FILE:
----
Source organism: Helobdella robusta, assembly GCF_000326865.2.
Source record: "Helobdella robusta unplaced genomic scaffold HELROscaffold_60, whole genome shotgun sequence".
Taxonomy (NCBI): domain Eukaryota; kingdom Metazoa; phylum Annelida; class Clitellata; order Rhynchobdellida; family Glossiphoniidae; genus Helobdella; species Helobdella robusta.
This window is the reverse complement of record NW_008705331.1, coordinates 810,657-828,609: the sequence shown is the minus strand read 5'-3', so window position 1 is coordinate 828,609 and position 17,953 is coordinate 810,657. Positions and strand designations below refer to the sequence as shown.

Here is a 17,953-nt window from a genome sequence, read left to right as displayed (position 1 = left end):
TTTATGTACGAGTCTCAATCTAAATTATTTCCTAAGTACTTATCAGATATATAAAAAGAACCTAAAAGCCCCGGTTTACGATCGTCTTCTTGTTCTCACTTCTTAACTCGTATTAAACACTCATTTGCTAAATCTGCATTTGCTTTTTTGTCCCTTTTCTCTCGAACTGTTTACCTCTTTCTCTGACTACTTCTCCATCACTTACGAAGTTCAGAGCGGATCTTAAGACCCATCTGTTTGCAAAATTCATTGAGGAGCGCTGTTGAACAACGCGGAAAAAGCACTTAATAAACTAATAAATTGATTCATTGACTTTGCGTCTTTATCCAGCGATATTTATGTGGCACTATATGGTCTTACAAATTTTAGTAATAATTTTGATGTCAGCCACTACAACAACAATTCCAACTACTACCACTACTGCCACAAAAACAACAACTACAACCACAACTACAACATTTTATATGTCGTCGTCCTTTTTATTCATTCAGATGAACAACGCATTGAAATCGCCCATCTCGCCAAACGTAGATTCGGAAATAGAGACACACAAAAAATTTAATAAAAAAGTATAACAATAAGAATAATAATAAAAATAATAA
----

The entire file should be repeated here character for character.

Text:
Source organism: Helobdella robusta, assembly GCF_000326865.2.
Source record: "Helobdella robusta unplaced genomic scaffold HELROscaffold_60, whole genome shotgun sequence".
Taxonomy (NCBI): domain Eukaryota; kingdom Metazoa; phylum Annelida; class Clitellata; order Rhynchobdellida; family Glossiphoniidae; genus Helobdella; species Helobdella robusta.
This window is the reverse complement of record NW_008705331.1, coordinates 810,657-828,609: the sequence shown is the minus strand read 5'-3', so window position 1 is coordinate 828,609 and position 17,953 is coordinate 810,657. Positions and strand designations below refer to the sequence as shown.

Here is a 17,953-nt window from a genome sequence, read left to right as displayed (position 1 = left end):
TTTATGTACGAGTCTCAATCTAAATTATTTCCTAAGTACTTATCAGATATATAAAAAGAACCTAAAAGCCCCGGTTTACGATCGTCTTCTTGTTCTCACTTCTTAACTCGTATTAAACACTCATTTGCTAAATCTGCATTTGCTTTTTTGTCCCTTTTCTCTCGAACTGTTTACCTCTTTCTCTGACTACTTCTCCATCACTTACGAAGTTCAGAGCGGATCTTAAGACCCATCTGTTTGCAAAATTCATTGAGGAGCGCTGTTGAACAACGCGGAAAAAGCACTTAATAAACTAATAAATTGATTCATTGACTTTGCGTCTTTATCCAGCGATATTTATGTGGCACTATATGGTCTTACAAATTTTAGTAATAATTTTGATGTCAGCCACTACAACAACAATTCCAACTACTACCACTACTGCCACAAAAACAACAACTACAACCACAACTACAACATTTTATATGTCGTCGTCCTTTTTATTCATTCAGATGAACAACGCATTGAAATCGCCCATCTCGCCAAACGTAGATTCGGAAATAGAGACACACAAAAAATTTAATAAAAAAGTATAACAATAAGAATAATAATAAAAATAATAA